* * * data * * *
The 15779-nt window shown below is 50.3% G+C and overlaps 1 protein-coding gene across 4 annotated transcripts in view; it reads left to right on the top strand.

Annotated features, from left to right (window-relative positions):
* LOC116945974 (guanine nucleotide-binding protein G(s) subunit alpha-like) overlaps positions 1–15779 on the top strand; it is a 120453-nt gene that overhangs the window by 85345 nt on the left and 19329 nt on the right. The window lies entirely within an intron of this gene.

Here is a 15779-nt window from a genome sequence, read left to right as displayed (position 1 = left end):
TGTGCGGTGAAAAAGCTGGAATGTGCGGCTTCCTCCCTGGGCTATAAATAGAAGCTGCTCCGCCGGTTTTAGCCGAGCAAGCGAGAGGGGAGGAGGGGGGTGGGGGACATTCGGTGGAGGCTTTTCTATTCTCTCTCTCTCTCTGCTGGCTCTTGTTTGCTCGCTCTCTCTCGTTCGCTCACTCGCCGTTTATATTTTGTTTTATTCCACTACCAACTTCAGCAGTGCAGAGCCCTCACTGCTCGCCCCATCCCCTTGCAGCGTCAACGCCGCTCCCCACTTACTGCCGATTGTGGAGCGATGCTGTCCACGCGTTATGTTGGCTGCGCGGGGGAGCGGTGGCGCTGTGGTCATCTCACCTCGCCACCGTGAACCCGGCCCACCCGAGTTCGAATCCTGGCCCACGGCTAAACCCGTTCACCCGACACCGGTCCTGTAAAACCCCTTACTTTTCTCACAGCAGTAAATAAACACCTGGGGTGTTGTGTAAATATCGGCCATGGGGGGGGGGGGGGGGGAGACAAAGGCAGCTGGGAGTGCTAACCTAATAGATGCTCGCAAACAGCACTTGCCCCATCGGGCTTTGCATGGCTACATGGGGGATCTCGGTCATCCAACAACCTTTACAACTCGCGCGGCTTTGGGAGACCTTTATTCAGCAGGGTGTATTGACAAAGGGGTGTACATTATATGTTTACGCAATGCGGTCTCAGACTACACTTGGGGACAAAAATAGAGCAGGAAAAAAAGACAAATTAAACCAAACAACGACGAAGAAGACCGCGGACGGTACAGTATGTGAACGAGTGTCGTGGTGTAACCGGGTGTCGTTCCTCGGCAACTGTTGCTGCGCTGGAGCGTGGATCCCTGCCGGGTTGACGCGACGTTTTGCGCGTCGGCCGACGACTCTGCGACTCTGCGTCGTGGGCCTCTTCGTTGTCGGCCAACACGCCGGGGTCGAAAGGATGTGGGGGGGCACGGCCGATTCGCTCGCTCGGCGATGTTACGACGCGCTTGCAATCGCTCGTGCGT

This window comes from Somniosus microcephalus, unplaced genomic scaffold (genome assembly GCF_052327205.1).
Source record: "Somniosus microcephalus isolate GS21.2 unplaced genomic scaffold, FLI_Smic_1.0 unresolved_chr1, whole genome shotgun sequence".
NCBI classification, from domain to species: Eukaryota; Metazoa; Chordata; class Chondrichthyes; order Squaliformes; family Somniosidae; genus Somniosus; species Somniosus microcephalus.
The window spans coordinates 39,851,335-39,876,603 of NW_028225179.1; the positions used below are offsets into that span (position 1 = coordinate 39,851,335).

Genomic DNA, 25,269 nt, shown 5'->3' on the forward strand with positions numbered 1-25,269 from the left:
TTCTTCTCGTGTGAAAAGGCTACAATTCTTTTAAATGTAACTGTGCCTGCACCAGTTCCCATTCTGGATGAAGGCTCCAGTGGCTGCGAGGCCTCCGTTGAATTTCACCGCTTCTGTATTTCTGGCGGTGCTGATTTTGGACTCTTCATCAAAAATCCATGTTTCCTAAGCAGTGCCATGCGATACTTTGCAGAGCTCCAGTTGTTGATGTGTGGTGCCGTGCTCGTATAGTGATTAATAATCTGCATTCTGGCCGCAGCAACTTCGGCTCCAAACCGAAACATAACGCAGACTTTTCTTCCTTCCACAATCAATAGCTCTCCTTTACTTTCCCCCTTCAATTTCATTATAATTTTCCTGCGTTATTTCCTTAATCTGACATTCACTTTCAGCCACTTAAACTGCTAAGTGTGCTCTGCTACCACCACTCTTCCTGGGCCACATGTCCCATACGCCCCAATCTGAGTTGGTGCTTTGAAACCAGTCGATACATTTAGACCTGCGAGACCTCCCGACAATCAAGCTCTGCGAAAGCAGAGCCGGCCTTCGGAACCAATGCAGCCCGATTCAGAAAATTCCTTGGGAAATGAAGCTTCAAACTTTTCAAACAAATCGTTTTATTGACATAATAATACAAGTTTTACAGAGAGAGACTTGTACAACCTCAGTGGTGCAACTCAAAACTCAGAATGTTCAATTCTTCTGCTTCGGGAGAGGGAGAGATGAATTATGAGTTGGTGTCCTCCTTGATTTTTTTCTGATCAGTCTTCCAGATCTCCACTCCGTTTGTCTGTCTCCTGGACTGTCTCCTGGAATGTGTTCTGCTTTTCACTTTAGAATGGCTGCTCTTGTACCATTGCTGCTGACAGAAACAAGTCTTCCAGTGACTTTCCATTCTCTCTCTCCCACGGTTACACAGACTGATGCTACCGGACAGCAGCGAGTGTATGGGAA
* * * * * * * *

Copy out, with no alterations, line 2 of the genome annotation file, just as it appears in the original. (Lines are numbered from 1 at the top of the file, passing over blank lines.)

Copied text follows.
Annotated features, from left to right (window-relative positions):